It’s just as well that the Spanish prime minister is easy on the eye. Guapo, we say in Spanish. Just as well, as we sit glued to the television watching his almost daily pronouncements. It’s just like those days last year when we couldn’t tear ourselves away from BBC Parliament.
And he is very definitely on a Spanish timetable. The Friday afternoon governmental declaration was due at 2.30. President Sánchez finally emerged at 3.15. The more significant Saturday evening official announcement of the state of emergency was due at 8pm. The Twitter feed of La Moncloa (the equivalent of No 10 Downing Street) was full of sarcastic comments, and questions as to whether the president was on Canary Isles time (an hour later than mainland Spain). In the end, he was an hour and a half late, as the cabinet meeting had gone on for over seven hours.
He spoke clearly, with both compassion and authority. He emphasised that we are all in this together – but here it actually rang true, unlike when that phrase was used by the UK Tory government about austerity. Later on Saturday night it rang even truer, as it emerged on social media that Sánchez’ wife has tested positive for Covid-19. So we really ARE in it together right up to the president’s family, and he emphasised the need to act together and sensibly in order to protect the entire nation.
And he raised his papers, shook them in the air, and told us that the lockdown would start with immediate effect, 10pm on Saturday night. By chance, just as he finished, right across Spain people broke out into applause on their balconies. It wasn’t for him, it was a social-media spread idea to show thanks to all our health and emergency workers. It was a huge success, and the videos were incredibly moving – a visible and audible show of gratitude, and I sincerely hope that it was heard by those to whom it was aimed.
Today, Day One of the Lockdown, it is Sunday so it would be a quiet day anyway. We are allowed out to buy food and go to the bank. These little pleasures, along with taking out the rubbish and the recycling, will no doubt become the highlights of our day. “Social distancing” is the new buzz-phrase. Here in the village the shops (yesterday, before the lockdown) were well-stocked and nobody was panic-buying. This morning I shall go for a VERY short walk to see if one of the mini-supermarkets is open. As much to get some fresh air and stretch my legs as anything else. Sunday is usually a sofa-day. I’m beginning to wonder what a sofa-fortnight will be like.
This morning we had a “socially-distant” gathering of the women in my little callejón (cul-de-sac). One in pyjamas, one in a bathrobe, the rest in trackies or floppies. One up on her balcony, the rest of us on our doorsteps. Five of us, 45 minutes together but apart, though Antonia beckoned me closer while she disappeared indoors to gather up 14 beautiful freshly-laid eggs for me. “They just keep on laying!” she said exasperatedly, carefully passing me the bag of treasure. We finished our gathering with an agreement to do it every morning. Not breaking the lockdown, not really bending the rules, but managing to be a little bit social while maintaining social distance. All in all, it’s not the worst place to be trapped.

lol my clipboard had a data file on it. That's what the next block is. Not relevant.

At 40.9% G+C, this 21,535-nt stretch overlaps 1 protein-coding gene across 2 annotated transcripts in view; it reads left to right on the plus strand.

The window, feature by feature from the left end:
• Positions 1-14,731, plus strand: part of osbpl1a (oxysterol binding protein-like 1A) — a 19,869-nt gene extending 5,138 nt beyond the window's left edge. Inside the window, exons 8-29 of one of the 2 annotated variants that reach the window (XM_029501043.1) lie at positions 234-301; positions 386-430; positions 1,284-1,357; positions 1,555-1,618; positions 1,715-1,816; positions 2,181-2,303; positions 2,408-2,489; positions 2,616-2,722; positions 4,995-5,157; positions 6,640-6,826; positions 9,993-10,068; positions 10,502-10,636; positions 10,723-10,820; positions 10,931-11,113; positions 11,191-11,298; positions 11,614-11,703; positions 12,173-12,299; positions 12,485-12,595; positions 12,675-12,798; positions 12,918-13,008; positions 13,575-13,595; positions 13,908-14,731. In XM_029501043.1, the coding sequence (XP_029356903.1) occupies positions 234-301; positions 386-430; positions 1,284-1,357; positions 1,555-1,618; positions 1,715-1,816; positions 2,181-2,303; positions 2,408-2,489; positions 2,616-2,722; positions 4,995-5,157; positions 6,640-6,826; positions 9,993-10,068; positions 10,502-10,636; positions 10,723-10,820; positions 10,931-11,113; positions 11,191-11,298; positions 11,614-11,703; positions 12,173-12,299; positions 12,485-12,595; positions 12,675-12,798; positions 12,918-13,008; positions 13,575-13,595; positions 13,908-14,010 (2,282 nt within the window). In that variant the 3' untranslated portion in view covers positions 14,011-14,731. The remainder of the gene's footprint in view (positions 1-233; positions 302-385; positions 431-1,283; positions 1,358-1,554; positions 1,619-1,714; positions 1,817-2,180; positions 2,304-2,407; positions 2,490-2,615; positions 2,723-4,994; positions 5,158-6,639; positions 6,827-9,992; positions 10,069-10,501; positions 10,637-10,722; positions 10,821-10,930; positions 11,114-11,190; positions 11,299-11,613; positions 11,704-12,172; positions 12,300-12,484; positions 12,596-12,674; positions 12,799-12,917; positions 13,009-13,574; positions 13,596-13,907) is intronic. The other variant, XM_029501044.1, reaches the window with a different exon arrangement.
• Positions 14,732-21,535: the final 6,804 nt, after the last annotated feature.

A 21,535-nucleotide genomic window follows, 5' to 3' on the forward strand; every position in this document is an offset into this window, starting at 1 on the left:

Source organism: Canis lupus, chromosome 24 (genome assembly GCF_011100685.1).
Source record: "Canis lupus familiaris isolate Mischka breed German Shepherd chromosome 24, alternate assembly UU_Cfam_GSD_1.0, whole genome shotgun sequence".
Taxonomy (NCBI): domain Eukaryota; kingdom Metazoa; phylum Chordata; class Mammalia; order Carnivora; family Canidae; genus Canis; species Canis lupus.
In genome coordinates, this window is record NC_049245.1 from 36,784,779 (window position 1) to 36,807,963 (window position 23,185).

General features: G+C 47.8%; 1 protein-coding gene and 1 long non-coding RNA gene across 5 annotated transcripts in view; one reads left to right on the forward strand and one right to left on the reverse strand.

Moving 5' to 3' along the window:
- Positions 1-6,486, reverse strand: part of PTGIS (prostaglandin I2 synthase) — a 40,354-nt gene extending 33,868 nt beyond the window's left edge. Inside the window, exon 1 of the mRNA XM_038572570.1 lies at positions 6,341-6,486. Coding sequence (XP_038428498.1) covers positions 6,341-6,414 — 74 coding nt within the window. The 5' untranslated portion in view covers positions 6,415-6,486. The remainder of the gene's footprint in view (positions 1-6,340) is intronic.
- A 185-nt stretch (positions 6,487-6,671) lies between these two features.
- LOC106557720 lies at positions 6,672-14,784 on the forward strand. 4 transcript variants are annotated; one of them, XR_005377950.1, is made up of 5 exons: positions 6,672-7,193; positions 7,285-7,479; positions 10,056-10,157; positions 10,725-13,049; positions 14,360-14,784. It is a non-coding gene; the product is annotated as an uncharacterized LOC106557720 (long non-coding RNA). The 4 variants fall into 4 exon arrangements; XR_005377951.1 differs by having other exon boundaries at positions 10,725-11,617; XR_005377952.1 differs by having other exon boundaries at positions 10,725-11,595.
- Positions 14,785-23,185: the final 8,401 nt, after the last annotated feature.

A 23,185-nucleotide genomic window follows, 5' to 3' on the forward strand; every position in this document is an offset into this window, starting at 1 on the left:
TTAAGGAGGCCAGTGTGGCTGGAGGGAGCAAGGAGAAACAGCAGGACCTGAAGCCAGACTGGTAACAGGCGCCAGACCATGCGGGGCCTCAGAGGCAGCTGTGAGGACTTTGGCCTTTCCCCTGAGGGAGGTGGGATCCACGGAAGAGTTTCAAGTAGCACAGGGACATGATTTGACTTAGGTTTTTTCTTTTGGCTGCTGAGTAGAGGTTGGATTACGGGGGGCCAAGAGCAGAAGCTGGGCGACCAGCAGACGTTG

Social media is both a blessing and a curse. An absolute pandemic of mis-information! Yet a few gems, small groups springing up offering local help, ensuring that neighbours have all they need. And jokes. Of course there are jokes. A debate is raging on social media about why hairdressers are allowed to remain open, while other retail and service shops are not. The reason is for older and disabled customers who can’t wash their hair, but it has become a major talking-point (internet displacement activity, maybe?). So of course, the idea emerged that bars could rebrand as hairdressers! (la peluquería)!
I have no idea whether the approach adopted in Spain is the right one, or the one in the UK. None of us do. I don’t doubt the medical experts on whom the UK is relying, but nor do I doubt the Spanish ones. All of them are aiming to keep us all healthy, and they have come to different conclusions as to how to do that. We won’t know which is right. Not until it is way too late.
© Tamara Essex 2020 http://www.twocampos.com